symptoms of metabolic acidosis--loss of appetite, feeling tired, problems with thinking or talking, irregular heartbeats;
symptoms of a blood cell disorder--fever, chills, body aches, flu symptoms, sores in your mouth and throat;
symptoms of a kidney stone--severe pain in your stomach or lower back, blood in your urine;
increased or worsening seizures;
the first sign of any skin rash, no matter how mild; or
severe skin reaction--fever, sore throat, swelling in your face or tongue, burning in your eyes, skin pain followed by a red or purple skin rash that spreads (especially in the face or upper body) and causes blistering and peeling.
Common side effects may include:
problems with memory or concentration;
feeling agitated or irritable;
loss of coordination, trouble walking; or
loss of appetite.
This is not a complete list of side effects and others may occur. Call your doctor for medical advice about side effects. You may report side effects to FDA at 1-800-FDA-1088.
Zonisamide dosing information
Usual Adult Dose for Seizures:
16 years of age and older:
-Initial dose: 100 mg orally once a day
-Titration: After 2 weeks at 100 mg/day, the dose may be increased to 200 mg/day as either a single or divided dose (100 mg orally 2 times a day) for at least 2 weeks; it can then be increased to 300 mg/day, then 400 mg/day either as a single daily dose or divided into 2 daily doses, with the dose stable for at least 2 weeks to achieve steady state at each level
-Maintenance dose: 400 mg/day
-Maximum dose: 600 mg/day
-This drug may be taken with or without food.
-Capsules should be swallowed whole.
-Because of the long half-life of this drug, up to 2 weeks may be required to achieve steady state levels upon reaching a stable dose or following dosage adjustment.
-The prescriber may wish to prolong the duration of treatment at the lower doses in order to fully assess the effects of this drug at steady state (noting that many of the side effects are more frequent at doses of 300 mg per day and above). Although there is some evidence of greater response at doses above 100 to 200 mg/day, the increase appears small and formal dose response studies have not been conducted.
Use: As adjunctive therapy in the treatment of partial seizures
Usual Pediatric Dose for Seizures:
Less than 16 years of age: Not recommended
16 years of age and older: See adult dosing
What other drugs will affect zonisamide?
Taking this medicine with other drugs that make you sleepy can worsen this effect. Ask your doctor before taking zonisamide with a sleeping pill, narcotic pain medicine, muscle relaxer, or medicine for anxiety or depression.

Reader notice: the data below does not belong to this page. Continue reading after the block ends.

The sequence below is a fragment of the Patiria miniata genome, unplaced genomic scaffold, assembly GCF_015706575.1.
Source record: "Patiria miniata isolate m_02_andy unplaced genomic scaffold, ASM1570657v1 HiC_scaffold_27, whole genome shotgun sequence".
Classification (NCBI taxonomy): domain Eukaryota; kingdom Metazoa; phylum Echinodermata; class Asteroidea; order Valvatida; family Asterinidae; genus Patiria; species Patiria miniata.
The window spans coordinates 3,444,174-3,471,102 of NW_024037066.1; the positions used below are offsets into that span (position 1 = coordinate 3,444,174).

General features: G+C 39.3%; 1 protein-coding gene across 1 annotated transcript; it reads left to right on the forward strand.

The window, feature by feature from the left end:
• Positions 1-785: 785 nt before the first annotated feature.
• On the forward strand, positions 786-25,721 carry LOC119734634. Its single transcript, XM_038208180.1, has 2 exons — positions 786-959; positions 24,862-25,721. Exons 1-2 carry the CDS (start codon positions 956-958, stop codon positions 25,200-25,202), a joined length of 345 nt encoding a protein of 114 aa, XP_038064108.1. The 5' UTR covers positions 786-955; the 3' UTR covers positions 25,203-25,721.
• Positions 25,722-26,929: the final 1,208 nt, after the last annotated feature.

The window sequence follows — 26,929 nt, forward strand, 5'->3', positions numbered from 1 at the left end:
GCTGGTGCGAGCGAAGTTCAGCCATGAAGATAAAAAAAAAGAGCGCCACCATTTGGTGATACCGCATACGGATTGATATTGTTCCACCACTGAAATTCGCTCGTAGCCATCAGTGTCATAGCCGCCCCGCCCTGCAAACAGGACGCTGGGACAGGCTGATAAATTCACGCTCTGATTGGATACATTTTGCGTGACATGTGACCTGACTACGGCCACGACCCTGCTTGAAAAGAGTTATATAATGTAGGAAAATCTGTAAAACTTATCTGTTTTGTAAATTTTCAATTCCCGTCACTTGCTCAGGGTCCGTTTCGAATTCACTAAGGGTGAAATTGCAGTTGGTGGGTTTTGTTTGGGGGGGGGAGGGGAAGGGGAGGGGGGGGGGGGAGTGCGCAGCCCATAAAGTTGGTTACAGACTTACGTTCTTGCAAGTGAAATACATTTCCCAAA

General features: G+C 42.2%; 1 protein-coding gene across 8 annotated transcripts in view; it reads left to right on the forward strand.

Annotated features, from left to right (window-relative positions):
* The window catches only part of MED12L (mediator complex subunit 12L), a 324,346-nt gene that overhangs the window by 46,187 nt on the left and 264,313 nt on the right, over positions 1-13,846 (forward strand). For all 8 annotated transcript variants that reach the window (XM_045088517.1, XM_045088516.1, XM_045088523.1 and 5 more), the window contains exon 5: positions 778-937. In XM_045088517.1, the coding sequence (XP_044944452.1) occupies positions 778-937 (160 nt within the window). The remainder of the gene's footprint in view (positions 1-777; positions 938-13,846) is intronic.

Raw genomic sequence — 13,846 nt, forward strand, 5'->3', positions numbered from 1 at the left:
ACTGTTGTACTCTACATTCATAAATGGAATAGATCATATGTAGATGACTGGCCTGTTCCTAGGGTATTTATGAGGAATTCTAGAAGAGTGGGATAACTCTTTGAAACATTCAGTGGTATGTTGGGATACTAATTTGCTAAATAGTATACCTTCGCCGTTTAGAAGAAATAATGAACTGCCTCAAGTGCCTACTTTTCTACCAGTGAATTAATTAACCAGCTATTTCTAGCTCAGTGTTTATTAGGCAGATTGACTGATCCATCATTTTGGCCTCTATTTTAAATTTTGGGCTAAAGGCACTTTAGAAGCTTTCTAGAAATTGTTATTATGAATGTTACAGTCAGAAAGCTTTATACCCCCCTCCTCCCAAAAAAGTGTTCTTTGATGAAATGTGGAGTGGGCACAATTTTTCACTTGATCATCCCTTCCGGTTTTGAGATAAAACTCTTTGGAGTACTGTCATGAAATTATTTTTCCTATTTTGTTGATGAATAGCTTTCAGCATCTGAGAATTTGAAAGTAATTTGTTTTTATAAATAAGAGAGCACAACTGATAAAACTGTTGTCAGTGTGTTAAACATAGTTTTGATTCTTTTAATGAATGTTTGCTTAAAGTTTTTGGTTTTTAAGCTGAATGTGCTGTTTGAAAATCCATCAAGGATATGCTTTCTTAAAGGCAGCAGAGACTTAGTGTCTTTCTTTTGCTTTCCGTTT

Other drugs may interact with zonisamide, including prescription and over-the-counter medicines, vitamins, and herbal products. Tell each of your health care providers about all medicines you use now and any medicine you start or stop using.
See also: Side effects (in more detail)
More about zonisamide
- Side Effects
- During Pregnancy or Breastfeeding
- Dosage Information
- Drug Images
- Drug Interactions
- Support Group
- Pricing & Coupons
- En Español
- 74 Reviews – Add your own review/rating
- Drug class: carbonic anhydrase inhibitor anticonvulsants
Other brands: Zonegran
Related treatment guides
Where can I get more information?
- Your pharmacist can provide more information about zonisamide.
- Remember, keep this and all other medicines out of the reach of children, never share your medicines with others, and use this medication only for the indication prescribed.
- Disclaimer: Every effort has been made to ensure that the information provided by Cerner Multum, Inc. ('Multum') is accurate, up-to-date, and complete, but no guarantee is made to that effect. Drug information contained herein may be time sensitive. Multum information has been compiled for use by healthcare practitioners and consumers in the United States and therefore Multum does not warrant that uses outside of the United States are appropriate, unless specifically indicated otherwise. Multum's drug information does not endorse drugs, diagnose patients or recommend therapy. Multum's drug information is an informational resource designed to assist licensed healthcare practitioners in caring for their patients and/or to serve consumers viewing this service as a supplement to, and not a substitute for, the expertise, skill, knowledge and judgment of healthcare practitioners. The absence of a warning for a given drug or drug combination in no way should be construed to indicate that the drug or drug combination is safe, effective or appropriate for any given patient. Multum does not assume any responsibility for any aspect of healthcare administered with the aid of information Multum provides. The information contained herein is not intended to cover all possible uses, directions, precautions, warnings, drug interactions, allergic reactions, or adverse effects. If you have questions about the drugs you are taking, check with your doctor, nurse or pharmacist.
Copyright 1996-2012 Cerner Multum, Inc. Version: 10.04.
Date modified: October 13, 2017
Last reviewed: April 29, 2016